Bela Lugosi in “civvies”
Having been a life-long fan of Bela Lugosi, I was delighted to hear that he would be visiting the Nottingham Theatre Royal in 1951. Two friends and I wrote to him earlier on in his tour, professed our undying devotion and admiration, begged him to provide a photograph and asked whether we might meet him during his Nottingham appearance. To our surprised delight, he replied, enclosing two photographs, signed in “blood”, naturally. One as Dracula and the other in civvies, wearing a black homburg hat, broad herring-bone overcoat and a scarf. Very sophisticated. I was initially disappointed when my friends claimed the ‘Dracula’ photo, but subsequently realised that my own photo was far more unusual. Included with the photos was a brief note indicating that he would be willing to meet us at the Theatre Royal.
In due course, we presented ourselves at the stage door, only to be told that Bela Lugosi had not arrived. The Theatre Royal stage entrance in those long-ago days was at the end of a long, rather steep alley, which was also the approach to the back stage area of the Empire Variety Theatre, now, sadly, long gone. It was a slightly chilly evening and there was a swirl of low-lying mist along the ground, which was not unusual in Nottingham in those days. Suddenly, from around the corner, emerged Bela Lugosi. I realise that I was an impressionable 18-year old at the time, but everything conspired to make his appearance truly electrifying. He was dressed entirely in black, his suit covered by a Victorian style cloak and the whole ensemble completed by a very broad brimmed hat. His clothes at this meeting were identical to those worn in his 1947 film “Scared To Death.” The mist swirled around his feet as he slowly made his way up the alley, leaning heavily upon an ebony cane. From that distance he was an impressive figure and as he came nearer we realised that he was much taller than we had realised – well over six feet. To add further to his rather unearthly appearance, his skin had the texture and colour of old parchment, due, no doubt, to the morphine which he had become addicted whilst using it medically to ease the pain in his afflicted leg. This gave him a pronounced limp and this, along with a stoop of the shoulders and the very lined face, made us realise far from a fearsome apparition he was, in fact, a sick and aging man.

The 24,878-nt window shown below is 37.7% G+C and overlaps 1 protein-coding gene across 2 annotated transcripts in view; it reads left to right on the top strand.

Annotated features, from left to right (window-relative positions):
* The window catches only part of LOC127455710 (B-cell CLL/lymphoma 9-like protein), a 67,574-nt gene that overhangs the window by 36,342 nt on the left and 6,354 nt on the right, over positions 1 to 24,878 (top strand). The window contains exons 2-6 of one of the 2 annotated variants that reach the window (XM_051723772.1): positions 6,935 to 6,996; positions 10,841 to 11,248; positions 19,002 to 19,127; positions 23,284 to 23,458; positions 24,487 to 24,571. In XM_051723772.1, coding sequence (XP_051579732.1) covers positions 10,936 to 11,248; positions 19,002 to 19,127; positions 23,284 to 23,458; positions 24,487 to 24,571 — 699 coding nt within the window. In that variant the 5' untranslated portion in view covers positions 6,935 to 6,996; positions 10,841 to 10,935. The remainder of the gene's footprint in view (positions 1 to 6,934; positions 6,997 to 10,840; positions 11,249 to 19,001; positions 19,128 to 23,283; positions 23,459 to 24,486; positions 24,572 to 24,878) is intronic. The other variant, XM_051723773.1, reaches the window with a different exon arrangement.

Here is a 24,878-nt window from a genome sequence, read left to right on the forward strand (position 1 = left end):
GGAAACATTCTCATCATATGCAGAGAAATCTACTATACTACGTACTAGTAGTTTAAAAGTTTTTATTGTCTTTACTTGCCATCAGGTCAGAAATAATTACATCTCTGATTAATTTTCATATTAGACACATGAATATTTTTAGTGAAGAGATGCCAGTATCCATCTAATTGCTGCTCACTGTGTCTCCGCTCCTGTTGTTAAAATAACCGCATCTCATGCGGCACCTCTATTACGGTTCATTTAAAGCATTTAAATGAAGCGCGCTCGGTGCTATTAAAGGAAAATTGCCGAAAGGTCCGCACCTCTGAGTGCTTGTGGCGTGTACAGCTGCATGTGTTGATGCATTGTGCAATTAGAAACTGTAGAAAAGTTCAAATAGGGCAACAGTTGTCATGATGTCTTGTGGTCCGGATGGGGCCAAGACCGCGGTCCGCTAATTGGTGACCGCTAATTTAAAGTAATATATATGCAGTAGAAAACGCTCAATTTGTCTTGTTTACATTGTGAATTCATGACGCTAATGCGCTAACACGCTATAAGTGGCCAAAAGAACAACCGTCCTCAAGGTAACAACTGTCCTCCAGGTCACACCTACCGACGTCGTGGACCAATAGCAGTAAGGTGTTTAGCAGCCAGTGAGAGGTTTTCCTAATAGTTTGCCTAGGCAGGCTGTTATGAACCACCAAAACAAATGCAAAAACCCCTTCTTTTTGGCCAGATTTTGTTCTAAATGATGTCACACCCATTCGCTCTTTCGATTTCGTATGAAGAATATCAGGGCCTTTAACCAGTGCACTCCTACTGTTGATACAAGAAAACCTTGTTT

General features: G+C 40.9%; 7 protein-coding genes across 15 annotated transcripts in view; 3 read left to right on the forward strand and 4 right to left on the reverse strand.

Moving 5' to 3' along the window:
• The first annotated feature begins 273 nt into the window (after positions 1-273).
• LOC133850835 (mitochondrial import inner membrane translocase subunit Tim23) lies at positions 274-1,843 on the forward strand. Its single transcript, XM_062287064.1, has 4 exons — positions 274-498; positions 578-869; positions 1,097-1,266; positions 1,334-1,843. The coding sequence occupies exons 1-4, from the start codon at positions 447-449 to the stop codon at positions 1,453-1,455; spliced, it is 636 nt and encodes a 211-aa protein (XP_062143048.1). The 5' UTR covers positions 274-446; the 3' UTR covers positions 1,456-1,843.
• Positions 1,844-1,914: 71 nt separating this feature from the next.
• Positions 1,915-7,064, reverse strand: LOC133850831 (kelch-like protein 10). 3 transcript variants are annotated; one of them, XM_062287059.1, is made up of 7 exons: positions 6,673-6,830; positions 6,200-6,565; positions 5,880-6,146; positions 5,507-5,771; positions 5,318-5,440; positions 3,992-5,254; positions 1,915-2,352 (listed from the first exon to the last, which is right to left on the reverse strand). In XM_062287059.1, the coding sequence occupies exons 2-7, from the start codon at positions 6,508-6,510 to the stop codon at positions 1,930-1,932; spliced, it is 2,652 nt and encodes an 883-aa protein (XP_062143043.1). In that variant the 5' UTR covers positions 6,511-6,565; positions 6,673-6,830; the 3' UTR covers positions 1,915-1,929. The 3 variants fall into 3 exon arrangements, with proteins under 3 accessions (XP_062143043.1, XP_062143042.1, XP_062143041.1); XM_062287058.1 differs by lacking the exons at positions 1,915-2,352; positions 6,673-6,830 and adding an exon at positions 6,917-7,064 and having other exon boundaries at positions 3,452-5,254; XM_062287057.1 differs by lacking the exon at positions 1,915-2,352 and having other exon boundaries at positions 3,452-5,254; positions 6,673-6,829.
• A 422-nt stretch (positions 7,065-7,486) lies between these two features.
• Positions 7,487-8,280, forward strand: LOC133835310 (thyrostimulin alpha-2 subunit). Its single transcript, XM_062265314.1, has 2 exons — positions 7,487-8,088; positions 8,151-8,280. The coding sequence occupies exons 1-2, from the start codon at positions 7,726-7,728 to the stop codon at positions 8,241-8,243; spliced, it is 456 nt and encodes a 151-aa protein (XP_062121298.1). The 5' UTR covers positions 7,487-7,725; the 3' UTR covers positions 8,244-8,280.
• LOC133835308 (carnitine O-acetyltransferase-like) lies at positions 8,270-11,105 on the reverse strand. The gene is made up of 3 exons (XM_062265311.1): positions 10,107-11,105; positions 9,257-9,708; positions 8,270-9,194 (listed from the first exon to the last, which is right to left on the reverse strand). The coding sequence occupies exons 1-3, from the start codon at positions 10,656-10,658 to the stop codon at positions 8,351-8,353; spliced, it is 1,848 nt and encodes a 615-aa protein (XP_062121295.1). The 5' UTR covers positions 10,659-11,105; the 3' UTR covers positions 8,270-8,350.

We stopped him as he approached us and introduced ourselves, tolittle effect, as he had obviously forgotten his note. This was produced to him, along with the photos, and the corners of his eyes wrinkled as he gave that peculiarly sinister smile of his. “We have waited a long while for the chance to meet you and now you are here,” I said rather lamely. This was the cue for the next shock of disillusionment – he was almost stone deaf! He cupped his hand to his ear. “What? What? You have travelled a long way over land and ocean to see me and now you are here,” he misinterpreted magnificently. “I know you are here, I can see you. From where have you travelled?” After much laborious explaining we finally got the message across. “So,” he said, “you see me! Now talk.”